I have never seen a spouse who edited her spouse’s words who did not end up having an idolatry issue with that spouse–wanting to present him to the world as almost godlike (and thinking she had a better idea of how to do that than he himself did!).  

When we first arrived in Virginia Beach, we had been married a year and a half.  One of our first friendships at our new church was with a couple just a few years older than us, but married quite a bit longer.  I recall as though it were yesterday an issue we faced at church and how well the wife taught me to handle it.

She and I sang soprano in the choir.  At the time, our husbands hardly came to church.  In fact, they hit it off with each other because they both liked to come once a month–on the day when the men’s group made brunch for everyone to eat after the morning service.  Both husbands basically liked to come to the church to fellowship with the men while they were cooking, then to sit around with the families and have brunch together.  They made a big joke of their once a month attendance!  

It was not a very spiritual orientation to life at the new church and I found myself thinking I should put pressure on my husband to come to church every week.  After all, I was up front in the choir . . .

Someone said something to my friend about her husband’s attendance and she later told me that she had to reach deep inside herself, take a breath, and realize she was not ultimately responsible for her husband nor his image.  She was responsible before God for herself–she was able to convey that to the person who cornered her.  

Later, her mentoring helped me a lot when a neighbor came over to complain to me about some painting he thought my husband needed to do on the outside of our house.  I did not promise to pass the word to Noel.  In fact, I was pretty sure he would not believe me that this neighbor was serious about the painting.  So I asked the neighbor to talk to Noel in person.  He never did.

Now either the neighbor really wasn’t serious about the painting or he was doing what innumerable men have done for hundreds of years–trying to avoid confrontation with another man by sending a message via a woman.  

In either case, I wasn’t about to play the game.  I realized that I was doing all I could to care for a baby and to keep the inside of my house clean.  It was not then my job to worry about fresh paint on the outside of the house and I was not about to make it my job, even to relay a message that may or may not have been well-received.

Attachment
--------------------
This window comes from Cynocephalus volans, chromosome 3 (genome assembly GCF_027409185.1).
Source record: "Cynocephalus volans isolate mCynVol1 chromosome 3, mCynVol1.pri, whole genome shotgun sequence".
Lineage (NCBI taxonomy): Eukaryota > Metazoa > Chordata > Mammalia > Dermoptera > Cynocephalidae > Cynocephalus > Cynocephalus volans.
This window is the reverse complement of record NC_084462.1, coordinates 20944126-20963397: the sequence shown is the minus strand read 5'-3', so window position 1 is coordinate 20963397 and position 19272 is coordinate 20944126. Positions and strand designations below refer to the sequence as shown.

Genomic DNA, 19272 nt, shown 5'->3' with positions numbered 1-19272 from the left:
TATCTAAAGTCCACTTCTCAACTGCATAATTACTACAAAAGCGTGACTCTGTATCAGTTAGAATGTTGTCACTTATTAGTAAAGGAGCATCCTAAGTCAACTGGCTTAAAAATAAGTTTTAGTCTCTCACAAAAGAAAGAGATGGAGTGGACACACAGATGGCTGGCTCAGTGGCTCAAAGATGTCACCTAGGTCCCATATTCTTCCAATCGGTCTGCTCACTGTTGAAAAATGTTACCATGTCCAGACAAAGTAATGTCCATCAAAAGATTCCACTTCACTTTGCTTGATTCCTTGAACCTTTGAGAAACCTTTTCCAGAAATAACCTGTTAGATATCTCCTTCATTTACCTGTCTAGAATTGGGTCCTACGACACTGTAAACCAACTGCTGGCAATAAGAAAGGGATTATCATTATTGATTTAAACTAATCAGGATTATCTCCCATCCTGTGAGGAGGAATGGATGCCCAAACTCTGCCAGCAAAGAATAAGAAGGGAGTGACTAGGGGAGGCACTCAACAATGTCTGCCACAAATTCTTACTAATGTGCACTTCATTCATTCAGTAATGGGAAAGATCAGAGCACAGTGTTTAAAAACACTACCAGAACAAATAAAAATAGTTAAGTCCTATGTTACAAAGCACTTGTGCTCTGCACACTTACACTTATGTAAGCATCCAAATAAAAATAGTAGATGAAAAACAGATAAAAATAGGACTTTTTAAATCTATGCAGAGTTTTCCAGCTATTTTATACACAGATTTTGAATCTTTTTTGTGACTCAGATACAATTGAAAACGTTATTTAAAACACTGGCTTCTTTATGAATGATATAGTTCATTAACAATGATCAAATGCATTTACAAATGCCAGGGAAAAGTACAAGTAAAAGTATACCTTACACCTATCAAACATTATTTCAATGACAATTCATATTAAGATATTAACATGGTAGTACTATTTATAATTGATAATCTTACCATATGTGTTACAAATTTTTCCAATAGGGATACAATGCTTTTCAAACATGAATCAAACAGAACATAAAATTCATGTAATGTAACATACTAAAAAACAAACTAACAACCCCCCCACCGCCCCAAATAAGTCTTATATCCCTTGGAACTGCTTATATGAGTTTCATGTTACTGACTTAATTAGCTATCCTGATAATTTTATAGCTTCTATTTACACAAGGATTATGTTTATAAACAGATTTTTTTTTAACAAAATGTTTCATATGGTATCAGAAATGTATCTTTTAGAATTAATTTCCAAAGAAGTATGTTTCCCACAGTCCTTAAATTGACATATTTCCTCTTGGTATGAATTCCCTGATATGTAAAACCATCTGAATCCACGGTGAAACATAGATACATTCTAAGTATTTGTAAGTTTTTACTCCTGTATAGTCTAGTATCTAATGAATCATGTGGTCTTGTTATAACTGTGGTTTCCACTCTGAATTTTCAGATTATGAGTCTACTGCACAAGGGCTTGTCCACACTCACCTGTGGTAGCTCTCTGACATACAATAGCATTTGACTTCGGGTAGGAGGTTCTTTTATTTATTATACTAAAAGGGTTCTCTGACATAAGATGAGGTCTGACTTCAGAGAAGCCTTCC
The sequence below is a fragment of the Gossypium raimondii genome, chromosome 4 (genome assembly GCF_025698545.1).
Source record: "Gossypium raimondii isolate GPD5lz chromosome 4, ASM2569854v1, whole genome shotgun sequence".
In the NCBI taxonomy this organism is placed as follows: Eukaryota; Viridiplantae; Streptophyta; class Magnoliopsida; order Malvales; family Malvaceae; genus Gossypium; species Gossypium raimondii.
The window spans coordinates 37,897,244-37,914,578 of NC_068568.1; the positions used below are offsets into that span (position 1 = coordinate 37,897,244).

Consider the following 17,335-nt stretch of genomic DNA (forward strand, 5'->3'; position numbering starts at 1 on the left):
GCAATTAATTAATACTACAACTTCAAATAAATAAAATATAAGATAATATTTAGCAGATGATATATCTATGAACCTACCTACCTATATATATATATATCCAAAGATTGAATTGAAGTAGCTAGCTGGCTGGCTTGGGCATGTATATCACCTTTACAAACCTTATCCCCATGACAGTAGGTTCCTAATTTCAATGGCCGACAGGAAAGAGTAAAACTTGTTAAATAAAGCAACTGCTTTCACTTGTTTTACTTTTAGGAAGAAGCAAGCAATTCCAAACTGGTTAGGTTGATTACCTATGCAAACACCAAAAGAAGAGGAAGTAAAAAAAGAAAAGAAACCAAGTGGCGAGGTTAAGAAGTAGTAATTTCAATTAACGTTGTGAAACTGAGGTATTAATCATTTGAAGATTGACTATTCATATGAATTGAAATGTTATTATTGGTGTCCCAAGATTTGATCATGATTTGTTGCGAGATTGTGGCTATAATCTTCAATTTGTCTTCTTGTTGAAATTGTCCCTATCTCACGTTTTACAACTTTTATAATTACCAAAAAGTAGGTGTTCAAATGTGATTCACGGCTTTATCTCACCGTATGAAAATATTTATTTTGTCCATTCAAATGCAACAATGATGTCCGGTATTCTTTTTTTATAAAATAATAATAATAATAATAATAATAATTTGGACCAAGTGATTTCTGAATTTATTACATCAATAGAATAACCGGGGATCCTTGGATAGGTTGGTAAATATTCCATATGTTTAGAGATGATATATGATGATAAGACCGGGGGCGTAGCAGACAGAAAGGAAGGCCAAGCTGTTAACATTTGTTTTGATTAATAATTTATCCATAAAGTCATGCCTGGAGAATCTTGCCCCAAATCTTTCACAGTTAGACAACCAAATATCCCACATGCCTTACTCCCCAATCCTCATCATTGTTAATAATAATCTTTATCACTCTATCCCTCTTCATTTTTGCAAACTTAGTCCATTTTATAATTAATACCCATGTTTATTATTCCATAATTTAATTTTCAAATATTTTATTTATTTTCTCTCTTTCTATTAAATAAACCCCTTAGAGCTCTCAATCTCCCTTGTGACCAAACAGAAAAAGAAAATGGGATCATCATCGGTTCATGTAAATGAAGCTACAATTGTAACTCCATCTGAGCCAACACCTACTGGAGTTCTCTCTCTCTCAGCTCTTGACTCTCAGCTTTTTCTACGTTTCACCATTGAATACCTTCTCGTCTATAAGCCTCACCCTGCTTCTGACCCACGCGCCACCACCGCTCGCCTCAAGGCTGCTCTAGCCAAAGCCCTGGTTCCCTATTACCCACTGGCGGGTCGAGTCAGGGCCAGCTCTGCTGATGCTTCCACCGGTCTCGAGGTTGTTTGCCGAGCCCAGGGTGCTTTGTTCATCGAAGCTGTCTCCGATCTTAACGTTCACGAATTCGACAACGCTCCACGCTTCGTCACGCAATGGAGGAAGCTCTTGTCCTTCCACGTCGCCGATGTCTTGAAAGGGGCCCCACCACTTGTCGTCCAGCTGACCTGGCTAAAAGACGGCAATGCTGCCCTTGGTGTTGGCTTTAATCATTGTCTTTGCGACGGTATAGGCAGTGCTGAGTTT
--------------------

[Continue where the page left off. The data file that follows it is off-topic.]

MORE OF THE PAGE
It was freeing to realize Noel’s image did not belong to me and I was not responsible to maintain it.  I had gotten off on the wrong foot that first year and a half of marriage.  I might have turned into a huge control freak with Noel if my friend had not intervened when she did (even without being conscious, as she did it, that she was modeling appropriate Christian marital behavior to me!).   

Please, young friends, do not edit each other’s words and image . . . it shows an idolatry of the heart far worse than anything you are trying to cover up in your spouse’s life.  

Be that refreshing well of water for his soul.  The one who points him to God as his primary relationship!  In so doing, you will become the most valuable spouse you could ever be.

Just a Thought on Idols . . .

10 Dec

I John 5:21, “Little children, keep yourselves from idols. Amen.”

We assume that others want to get rid of their idols.  We assume that we want to get rid of ours, too.

For many reasons, that may not always be an accurate assumption.

Sometimes our idols are propping up another part of our life, a part we are trying to live independently of God.

Sometimes our idols have been in our life longer than God has and we have not identified them as idols because they are so familiar to us we can’t see the connection.  

Sometimes we even have habits we know are not pure but they are so familiar we can’t believe they could possibly be an idol.  

They can.

When we are ready to be serious with God, He will show us our idols, one by one.   

A Tale of Two Forgivenesses

7 Dec

Isaiah 44:20,  “He feedeth on ashes: a deceived heart hath turned him aside, that he cannot deliver his soul, nor say, [Is there] not a lie in my right hand?”

This has always been my favorite verse for teaching on idolatry of the heart, and the self-deception we all have.

The only hope for all of us is to cry out, often, to our merciful Saviour to spare us from ourselves.  He will answer that prayer.  But we have to be prepared to “live in the light” He gives us and to confront and actively put to death those parts of ourselves that live in rebellion against Him.  He will show us where they are.  We need to make them die.

One area that I have lived long enough to see multiple times is the area of strained relationships within a church or parachurch organization.  We like to say that Satan targets churches (and para-churches) in order to destroy Christian unity.  But so often we have no idea what Christian unity looks like and couldn’t build it if we tried.  His Word tells us what it is, but we ignore His Word, to our detriment.

And our flesh gets in the way, oh so badly gets in the way.  An older friend of mine once joked “Satan could sit in his bathtub drinking a mai tai and I would still have issues because my flesh is a greater enemy to me than he is.”

She was right about almost all of us, and very wise to say so!

An example I will give, building a composite from various situations I have seen, so not picking on any particular person or place, is the example of Christian forgiveness.

Let’s say that Person A and Person B, ministering together in a church, have reached such an impasse that they have to do a Paul and Barnabas act and split up.  Maybe they both leave the original church and go on to two different ministries.